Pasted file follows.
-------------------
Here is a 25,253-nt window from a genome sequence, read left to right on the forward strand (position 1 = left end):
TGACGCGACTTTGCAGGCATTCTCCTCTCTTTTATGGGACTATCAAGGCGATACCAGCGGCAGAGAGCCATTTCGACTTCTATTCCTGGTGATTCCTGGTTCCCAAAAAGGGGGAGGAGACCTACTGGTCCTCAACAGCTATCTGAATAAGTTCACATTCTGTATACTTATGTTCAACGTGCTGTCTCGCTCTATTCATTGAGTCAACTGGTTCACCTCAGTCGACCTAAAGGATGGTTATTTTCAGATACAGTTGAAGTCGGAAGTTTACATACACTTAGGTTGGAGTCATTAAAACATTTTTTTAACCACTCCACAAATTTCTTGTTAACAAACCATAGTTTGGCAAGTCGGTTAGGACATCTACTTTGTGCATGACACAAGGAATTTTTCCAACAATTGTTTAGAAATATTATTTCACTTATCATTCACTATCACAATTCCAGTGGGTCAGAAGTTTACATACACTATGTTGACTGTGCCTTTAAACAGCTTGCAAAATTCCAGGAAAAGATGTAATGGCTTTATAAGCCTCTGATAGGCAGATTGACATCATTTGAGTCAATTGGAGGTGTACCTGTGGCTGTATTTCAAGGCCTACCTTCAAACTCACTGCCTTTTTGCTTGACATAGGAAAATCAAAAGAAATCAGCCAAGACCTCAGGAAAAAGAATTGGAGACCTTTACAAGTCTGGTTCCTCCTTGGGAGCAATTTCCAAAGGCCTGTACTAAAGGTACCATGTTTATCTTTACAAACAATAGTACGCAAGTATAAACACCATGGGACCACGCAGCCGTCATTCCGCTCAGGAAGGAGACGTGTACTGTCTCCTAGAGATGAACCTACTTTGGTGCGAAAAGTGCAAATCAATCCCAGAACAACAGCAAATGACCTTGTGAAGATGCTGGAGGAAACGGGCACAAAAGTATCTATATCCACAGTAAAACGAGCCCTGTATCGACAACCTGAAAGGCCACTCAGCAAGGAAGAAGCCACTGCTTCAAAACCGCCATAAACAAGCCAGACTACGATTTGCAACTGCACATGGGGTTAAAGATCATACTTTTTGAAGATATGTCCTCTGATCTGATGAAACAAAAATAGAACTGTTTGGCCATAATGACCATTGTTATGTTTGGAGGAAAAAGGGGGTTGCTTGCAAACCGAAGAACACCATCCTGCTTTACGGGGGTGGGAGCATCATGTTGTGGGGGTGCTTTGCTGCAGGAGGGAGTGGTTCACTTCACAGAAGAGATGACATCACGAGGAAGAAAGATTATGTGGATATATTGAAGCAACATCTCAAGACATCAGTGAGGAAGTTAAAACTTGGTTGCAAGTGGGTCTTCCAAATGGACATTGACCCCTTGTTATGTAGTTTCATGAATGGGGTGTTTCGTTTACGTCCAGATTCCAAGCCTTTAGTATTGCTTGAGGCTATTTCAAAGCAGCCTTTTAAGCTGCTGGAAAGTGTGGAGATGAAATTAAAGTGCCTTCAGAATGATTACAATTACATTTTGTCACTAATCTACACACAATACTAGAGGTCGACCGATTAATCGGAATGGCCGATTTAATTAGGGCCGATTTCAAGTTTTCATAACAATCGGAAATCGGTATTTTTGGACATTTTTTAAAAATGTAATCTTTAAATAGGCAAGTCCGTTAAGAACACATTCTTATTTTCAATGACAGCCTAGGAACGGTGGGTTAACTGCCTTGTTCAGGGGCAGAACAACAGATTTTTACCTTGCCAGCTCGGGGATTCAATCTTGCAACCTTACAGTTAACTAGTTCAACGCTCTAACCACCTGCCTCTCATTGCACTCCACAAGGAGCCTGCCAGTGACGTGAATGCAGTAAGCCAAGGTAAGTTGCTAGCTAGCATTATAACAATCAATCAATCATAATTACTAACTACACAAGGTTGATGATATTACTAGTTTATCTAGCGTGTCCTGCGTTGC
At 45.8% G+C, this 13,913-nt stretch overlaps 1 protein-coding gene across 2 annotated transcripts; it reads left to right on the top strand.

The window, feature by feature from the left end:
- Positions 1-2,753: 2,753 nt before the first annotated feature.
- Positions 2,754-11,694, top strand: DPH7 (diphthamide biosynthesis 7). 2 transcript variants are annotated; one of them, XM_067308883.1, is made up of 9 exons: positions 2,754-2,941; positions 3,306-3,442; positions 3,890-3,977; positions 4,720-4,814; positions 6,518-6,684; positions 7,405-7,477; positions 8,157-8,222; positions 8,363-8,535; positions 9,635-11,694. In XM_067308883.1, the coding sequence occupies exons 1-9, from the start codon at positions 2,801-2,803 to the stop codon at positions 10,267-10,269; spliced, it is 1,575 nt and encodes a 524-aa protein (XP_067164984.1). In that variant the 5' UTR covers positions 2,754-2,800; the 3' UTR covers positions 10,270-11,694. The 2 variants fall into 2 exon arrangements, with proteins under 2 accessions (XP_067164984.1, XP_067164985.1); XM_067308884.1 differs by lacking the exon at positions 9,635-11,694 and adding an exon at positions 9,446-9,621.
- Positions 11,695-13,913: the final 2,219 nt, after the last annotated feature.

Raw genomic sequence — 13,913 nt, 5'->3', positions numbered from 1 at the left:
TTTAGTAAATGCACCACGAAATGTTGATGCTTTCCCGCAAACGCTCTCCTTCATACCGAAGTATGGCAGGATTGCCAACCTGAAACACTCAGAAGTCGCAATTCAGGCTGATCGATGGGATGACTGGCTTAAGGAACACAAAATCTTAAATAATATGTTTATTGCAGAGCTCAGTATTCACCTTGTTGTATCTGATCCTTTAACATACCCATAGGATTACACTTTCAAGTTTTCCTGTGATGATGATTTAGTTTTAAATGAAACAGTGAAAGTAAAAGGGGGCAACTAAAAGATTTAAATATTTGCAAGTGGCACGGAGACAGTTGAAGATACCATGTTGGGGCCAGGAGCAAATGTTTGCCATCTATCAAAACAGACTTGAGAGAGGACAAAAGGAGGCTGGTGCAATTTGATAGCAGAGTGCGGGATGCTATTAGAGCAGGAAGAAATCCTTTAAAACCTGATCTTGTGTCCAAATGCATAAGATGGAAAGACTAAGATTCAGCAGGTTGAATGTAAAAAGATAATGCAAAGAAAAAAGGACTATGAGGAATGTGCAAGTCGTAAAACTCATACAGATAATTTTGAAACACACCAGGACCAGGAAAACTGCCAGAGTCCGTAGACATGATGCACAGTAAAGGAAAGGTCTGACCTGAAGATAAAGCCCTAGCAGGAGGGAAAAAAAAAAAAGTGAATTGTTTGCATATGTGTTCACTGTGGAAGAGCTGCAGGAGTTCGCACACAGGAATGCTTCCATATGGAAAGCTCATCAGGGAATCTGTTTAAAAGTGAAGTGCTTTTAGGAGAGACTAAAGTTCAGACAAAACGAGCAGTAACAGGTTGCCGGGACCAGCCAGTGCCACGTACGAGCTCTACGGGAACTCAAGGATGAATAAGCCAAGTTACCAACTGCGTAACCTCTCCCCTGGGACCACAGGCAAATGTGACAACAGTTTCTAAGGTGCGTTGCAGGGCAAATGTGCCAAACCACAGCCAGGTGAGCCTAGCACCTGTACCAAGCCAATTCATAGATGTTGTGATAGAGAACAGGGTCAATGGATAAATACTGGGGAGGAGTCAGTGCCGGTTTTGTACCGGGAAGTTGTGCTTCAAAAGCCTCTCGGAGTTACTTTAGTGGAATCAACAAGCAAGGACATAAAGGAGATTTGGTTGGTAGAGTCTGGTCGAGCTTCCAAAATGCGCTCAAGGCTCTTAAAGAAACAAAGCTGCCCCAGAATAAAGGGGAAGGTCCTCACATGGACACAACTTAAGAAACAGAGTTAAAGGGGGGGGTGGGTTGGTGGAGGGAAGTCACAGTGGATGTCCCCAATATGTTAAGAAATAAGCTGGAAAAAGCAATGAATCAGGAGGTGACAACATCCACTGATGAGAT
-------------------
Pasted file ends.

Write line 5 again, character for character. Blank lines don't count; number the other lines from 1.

- Positions 1-2,753: 2,753 nt before the first annotated feature.